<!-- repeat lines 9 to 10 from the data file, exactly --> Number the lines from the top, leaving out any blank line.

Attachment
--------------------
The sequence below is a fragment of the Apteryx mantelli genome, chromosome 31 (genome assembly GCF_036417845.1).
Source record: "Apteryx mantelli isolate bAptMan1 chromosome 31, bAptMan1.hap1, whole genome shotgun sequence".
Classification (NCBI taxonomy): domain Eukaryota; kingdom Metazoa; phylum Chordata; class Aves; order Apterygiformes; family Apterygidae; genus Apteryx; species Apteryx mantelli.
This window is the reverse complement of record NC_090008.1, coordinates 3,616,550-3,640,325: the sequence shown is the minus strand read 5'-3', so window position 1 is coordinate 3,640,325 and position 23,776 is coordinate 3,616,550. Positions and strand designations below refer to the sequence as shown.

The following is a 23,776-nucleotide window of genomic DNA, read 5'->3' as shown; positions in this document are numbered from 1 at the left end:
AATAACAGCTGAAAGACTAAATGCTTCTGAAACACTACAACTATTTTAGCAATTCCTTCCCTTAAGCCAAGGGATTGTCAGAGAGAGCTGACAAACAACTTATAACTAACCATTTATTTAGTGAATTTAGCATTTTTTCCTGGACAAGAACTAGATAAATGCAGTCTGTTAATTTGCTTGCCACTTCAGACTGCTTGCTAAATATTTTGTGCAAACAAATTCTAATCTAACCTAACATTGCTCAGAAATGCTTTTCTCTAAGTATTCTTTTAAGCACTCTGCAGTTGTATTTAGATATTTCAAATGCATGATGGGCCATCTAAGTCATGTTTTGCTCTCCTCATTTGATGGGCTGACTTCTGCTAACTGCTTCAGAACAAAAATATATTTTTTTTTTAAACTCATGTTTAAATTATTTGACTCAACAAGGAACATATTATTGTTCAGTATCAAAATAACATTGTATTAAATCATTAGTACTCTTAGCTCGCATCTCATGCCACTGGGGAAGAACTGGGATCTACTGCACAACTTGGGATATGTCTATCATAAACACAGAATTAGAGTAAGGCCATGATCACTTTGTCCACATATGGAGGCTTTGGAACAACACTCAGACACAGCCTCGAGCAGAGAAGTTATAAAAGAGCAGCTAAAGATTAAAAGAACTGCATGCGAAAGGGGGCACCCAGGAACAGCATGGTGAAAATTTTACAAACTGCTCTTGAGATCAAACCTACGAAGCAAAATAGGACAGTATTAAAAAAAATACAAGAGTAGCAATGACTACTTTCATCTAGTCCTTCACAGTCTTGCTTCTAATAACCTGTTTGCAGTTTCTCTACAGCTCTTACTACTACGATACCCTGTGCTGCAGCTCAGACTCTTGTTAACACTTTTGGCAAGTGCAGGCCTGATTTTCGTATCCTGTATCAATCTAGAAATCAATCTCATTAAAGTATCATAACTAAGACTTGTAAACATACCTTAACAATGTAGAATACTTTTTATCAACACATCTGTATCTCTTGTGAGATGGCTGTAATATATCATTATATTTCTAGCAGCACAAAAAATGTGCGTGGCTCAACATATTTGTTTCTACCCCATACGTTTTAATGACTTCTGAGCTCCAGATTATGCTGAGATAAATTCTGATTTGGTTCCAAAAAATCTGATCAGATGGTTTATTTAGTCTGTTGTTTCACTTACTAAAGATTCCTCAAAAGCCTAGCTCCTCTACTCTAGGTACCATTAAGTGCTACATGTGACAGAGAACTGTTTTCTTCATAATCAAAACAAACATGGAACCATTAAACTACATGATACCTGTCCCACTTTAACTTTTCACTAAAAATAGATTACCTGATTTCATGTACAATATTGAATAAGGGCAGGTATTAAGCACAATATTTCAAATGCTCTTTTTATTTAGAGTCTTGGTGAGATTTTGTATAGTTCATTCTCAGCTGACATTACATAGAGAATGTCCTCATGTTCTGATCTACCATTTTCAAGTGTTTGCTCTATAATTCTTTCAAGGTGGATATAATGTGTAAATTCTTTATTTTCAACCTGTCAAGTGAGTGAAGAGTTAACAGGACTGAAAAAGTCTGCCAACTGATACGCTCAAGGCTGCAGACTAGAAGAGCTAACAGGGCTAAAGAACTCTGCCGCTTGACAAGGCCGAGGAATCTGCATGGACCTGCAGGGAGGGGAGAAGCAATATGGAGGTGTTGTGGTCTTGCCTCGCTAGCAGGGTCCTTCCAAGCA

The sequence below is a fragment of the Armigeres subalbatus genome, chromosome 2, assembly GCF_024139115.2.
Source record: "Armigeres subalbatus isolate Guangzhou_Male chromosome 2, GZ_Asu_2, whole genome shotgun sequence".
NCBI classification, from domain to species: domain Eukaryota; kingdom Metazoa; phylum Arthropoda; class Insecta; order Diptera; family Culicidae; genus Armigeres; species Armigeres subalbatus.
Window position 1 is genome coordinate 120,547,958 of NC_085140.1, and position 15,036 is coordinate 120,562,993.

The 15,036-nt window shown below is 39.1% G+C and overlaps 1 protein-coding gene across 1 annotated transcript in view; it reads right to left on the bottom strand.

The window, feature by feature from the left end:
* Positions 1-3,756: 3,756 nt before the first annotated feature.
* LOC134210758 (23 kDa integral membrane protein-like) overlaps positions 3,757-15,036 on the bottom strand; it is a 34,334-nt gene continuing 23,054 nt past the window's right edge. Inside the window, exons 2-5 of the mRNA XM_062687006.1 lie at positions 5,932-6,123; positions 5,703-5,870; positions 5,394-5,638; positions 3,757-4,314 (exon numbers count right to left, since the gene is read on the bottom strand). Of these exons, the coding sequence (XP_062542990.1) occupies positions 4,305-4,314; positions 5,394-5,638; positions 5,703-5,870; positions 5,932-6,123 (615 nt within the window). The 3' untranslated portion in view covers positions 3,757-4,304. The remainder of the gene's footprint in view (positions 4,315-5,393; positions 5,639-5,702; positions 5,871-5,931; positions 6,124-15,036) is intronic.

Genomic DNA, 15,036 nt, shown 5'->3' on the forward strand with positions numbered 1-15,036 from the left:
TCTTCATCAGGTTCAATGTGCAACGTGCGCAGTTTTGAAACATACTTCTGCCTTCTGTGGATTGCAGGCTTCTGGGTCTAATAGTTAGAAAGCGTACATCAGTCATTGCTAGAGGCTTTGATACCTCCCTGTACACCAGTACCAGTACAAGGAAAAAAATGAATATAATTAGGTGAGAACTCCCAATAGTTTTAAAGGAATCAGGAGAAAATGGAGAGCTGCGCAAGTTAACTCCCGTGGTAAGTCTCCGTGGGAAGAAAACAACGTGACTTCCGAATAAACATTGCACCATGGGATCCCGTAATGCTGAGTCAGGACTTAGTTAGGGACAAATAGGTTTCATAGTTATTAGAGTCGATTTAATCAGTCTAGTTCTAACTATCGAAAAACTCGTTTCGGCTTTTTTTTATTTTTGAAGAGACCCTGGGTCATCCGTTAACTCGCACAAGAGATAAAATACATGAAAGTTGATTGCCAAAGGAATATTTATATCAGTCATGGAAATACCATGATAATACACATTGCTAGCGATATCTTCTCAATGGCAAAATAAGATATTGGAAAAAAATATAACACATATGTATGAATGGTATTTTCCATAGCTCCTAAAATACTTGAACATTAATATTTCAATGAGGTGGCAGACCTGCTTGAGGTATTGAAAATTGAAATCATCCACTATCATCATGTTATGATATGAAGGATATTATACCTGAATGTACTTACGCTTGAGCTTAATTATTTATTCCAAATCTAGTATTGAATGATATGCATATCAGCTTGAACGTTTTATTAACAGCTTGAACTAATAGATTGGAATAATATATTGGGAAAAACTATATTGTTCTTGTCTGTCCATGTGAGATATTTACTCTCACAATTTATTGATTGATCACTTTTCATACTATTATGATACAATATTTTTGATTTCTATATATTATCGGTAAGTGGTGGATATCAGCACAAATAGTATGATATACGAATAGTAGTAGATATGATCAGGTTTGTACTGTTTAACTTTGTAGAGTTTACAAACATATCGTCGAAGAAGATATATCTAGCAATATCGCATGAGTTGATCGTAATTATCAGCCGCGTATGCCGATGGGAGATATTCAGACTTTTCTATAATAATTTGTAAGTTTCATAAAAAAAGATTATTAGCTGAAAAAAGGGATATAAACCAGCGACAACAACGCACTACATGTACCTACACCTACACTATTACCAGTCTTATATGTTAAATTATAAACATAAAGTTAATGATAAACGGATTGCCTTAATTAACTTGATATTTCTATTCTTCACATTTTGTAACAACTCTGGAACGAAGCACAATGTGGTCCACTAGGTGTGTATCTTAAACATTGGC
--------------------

NCBI classification, from domain to species: domain Eukaryota; kingdom Metazoa; phylum Arthropoda; class Insecta; order Diptera; family Culicidae; genus Armigeres; species Armigeres subalbatus.
Window position 1 is genome coordinate 120,547,958 of NC_085140.1, and position 15,036 is coordinate 120,562,993.